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Scanned Photovoltage and Photoemission

  • T. H. DiStefano
Part of the NATO Advanced Study Institutes Series book series (NSSB, volume 46)

Abstract

Focused beams of light or electrons [1] are useful in probing semiconductor materials and devices in order to obtain information on crystalline defects, surface irregularities, minority carrier lifetime, and resistivity variations as well as gross device defects. Generally, in this type of measurement, the beam is scanned across the surface to generate hole-electron pairs in the material. For the standard configuration, a junction near the surface is used to collect a current which is displayed as a function of position, producing an image of the defects or inhomogeneities in the material. The structure of the image is due to fluctuations of the current produced by material inhomogeneities in the vicinity of the scanned beam. Of the two modes of scanning, the electron beam offers a higher resolution; on the other hand, the optical beam is a simpler measurement which can be used for probing semiconductor material under various insulating materials found in actual devices. Together, the techniques provide complimentary information on the microscopic structure and the electronic propoerties of defects and inhomogeneities in semiconductor materials.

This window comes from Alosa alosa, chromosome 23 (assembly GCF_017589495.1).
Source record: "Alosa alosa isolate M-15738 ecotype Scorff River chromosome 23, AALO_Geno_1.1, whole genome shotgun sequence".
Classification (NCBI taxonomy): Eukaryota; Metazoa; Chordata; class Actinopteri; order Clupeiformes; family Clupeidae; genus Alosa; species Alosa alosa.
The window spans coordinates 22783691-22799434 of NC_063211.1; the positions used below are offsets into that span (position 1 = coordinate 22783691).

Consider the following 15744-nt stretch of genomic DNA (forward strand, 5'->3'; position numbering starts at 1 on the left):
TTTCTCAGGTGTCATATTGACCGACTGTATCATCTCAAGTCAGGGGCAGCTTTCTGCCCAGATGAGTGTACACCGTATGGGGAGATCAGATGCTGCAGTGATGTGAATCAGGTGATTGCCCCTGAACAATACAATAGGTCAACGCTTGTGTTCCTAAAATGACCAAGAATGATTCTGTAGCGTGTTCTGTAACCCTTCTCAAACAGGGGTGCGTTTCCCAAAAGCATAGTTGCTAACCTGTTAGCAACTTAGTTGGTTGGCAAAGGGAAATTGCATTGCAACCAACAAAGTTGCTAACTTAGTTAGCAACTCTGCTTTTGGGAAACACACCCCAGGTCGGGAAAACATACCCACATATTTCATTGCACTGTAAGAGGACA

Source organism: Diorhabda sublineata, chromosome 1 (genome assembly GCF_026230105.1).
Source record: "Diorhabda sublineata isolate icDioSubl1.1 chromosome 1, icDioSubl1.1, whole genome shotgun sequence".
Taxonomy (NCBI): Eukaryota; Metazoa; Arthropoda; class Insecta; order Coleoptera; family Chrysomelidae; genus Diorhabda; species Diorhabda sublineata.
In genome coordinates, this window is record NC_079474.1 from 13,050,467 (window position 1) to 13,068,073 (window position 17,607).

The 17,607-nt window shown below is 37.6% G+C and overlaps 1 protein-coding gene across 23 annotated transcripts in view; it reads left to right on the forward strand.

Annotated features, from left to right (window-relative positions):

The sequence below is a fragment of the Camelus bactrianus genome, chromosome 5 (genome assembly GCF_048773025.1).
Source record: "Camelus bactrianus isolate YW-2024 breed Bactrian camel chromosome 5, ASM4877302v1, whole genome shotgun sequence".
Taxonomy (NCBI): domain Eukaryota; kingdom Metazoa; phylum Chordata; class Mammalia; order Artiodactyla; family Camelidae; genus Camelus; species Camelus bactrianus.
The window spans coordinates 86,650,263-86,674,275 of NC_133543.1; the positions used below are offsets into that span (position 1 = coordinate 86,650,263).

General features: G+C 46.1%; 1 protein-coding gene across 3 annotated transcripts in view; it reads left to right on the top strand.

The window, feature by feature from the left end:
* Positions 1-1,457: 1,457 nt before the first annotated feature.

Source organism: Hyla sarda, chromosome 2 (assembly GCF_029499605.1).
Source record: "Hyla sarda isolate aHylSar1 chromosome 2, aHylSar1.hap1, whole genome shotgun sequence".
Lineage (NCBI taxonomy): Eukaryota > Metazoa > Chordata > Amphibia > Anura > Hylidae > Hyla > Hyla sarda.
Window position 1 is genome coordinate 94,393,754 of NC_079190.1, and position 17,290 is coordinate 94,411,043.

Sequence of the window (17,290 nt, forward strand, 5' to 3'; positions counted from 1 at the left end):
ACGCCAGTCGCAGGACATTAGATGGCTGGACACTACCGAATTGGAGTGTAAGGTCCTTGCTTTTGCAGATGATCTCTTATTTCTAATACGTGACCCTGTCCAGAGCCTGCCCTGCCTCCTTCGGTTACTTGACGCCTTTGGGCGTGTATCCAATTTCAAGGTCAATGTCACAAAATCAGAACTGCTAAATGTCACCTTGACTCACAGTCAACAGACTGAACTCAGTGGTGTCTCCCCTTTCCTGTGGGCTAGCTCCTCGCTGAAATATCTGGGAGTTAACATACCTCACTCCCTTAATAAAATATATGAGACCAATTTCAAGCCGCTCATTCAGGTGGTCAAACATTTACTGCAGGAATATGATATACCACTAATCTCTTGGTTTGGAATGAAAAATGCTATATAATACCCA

Keywords

Diffusion Length Schottky Barrier Minority Carrier Light Spot Semiconductor Surface 
These keywords were added by machine and not by the authors. This process is experimental and the keywords may be updated as the learning algorithm improves.

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Copyright information

© Springer Science+Business Media New York 1979

Authors and Affiliations

  • T. H. DiStefano
    • 1
  1. 1.IBM Thomas J. Watson Research CenterYorktown HeightsUSA

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